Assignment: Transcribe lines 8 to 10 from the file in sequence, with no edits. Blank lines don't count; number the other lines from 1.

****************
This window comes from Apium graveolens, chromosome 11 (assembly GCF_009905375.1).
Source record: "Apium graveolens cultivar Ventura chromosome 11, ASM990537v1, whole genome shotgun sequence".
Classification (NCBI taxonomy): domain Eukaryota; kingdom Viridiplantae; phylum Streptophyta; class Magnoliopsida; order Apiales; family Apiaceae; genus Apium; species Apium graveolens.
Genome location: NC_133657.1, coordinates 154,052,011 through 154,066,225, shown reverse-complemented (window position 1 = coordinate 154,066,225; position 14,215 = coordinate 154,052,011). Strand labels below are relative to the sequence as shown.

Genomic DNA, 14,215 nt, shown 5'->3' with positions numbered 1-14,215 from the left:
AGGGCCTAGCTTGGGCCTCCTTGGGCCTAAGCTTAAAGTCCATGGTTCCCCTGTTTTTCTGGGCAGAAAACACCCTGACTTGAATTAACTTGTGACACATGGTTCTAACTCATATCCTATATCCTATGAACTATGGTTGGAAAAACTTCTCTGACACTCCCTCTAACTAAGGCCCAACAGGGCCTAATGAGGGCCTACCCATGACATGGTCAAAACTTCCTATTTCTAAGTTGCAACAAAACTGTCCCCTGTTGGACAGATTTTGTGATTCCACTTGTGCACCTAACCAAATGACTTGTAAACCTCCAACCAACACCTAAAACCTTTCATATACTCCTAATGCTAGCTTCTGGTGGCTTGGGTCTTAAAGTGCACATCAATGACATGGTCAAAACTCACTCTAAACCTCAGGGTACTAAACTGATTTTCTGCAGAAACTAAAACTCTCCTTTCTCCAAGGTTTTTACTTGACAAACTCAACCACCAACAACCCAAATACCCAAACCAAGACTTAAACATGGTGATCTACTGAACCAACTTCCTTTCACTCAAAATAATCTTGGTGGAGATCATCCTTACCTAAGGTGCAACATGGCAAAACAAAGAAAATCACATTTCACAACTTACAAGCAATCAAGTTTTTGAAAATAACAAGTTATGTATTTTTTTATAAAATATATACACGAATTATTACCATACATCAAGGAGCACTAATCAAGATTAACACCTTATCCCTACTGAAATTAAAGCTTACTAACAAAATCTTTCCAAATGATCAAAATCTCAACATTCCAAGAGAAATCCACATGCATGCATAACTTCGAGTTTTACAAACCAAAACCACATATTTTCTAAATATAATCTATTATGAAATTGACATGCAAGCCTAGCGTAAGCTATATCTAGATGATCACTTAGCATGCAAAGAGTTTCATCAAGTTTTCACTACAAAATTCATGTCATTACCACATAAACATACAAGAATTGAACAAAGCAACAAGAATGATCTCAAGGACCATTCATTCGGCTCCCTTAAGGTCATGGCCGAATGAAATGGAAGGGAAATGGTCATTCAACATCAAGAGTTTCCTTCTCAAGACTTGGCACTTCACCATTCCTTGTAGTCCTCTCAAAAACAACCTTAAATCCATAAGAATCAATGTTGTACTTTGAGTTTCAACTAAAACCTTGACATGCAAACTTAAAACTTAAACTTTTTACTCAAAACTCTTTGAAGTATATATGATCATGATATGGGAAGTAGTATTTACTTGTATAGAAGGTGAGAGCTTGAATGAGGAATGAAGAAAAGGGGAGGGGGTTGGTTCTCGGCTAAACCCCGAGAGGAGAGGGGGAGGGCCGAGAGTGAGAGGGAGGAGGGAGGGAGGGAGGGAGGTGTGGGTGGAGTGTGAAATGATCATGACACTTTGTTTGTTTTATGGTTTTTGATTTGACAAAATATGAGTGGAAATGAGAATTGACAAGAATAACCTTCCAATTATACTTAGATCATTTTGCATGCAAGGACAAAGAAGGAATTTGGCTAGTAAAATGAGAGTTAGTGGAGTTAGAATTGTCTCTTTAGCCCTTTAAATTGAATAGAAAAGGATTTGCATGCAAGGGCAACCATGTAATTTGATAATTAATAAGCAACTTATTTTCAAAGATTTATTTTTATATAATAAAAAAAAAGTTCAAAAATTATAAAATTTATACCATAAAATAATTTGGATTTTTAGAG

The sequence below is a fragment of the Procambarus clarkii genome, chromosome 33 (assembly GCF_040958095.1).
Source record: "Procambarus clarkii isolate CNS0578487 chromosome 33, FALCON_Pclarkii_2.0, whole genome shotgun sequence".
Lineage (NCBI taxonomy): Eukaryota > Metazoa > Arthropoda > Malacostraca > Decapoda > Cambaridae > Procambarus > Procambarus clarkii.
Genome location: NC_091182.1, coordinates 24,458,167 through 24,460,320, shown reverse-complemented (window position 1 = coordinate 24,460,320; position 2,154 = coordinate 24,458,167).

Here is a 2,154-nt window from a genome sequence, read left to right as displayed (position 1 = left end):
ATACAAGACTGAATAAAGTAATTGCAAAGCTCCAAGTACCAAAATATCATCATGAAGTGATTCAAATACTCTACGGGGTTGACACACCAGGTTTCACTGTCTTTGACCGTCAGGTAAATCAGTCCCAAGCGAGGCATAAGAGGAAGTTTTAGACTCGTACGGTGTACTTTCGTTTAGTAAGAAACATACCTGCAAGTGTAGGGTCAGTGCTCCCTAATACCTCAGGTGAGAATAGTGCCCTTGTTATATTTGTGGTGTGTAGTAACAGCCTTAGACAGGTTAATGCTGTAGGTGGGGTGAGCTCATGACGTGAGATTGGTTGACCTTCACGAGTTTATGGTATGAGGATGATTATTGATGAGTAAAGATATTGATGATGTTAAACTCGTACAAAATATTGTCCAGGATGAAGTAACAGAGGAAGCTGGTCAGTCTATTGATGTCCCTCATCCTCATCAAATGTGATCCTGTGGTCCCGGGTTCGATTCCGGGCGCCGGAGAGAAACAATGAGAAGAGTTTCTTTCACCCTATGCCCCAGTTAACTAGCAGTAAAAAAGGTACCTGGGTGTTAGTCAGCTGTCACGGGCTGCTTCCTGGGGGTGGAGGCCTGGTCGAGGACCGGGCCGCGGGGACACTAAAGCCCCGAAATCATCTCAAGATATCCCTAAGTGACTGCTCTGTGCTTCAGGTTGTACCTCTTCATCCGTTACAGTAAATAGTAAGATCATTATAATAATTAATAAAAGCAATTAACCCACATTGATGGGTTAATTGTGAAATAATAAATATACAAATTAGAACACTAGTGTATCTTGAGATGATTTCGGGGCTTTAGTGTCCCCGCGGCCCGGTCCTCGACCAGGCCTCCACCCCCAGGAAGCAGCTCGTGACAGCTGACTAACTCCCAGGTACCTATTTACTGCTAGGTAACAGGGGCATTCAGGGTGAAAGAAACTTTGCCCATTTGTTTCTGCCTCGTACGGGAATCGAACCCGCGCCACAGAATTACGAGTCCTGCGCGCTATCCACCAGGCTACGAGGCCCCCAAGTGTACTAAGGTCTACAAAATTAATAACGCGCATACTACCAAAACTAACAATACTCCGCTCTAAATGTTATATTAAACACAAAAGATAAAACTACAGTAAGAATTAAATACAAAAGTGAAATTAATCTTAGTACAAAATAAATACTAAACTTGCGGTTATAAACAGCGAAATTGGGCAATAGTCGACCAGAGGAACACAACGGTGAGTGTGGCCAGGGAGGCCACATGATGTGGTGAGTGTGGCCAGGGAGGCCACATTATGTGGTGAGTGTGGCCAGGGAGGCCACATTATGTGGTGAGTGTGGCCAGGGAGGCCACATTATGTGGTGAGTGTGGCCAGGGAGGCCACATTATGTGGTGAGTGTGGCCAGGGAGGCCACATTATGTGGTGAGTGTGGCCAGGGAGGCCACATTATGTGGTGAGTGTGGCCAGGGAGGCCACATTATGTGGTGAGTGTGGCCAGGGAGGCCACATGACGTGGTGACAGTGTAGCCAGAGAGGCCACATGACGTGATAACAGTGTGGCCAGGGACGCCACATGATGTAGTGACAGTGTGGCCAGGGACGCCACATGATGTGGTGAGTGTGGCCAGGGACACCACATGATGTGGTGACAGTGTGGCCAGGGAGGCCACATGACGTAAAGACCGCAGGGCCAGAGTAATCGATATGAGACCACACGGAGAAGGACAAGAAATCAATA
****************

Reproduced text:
Source record: "Procambarus clarkii isolate CNS0578487 chromosome 33, FALCON_Pclarkii_2.0, whole genome shotgun sequence".
Lineage (NCBI taxonomy): Eukaryota > Metazoa > Arthropoda > Malacostraca > Decapoda > Cambaridae > Procambarus > Procambarus clarkii.
Genome location: NC_091182.1, coordinates 24,458,167 through 24,460,320, shown reverse-complemented (window position 1 = coordinate 24,460,320; position 2,154 = coordinate 24,458,167).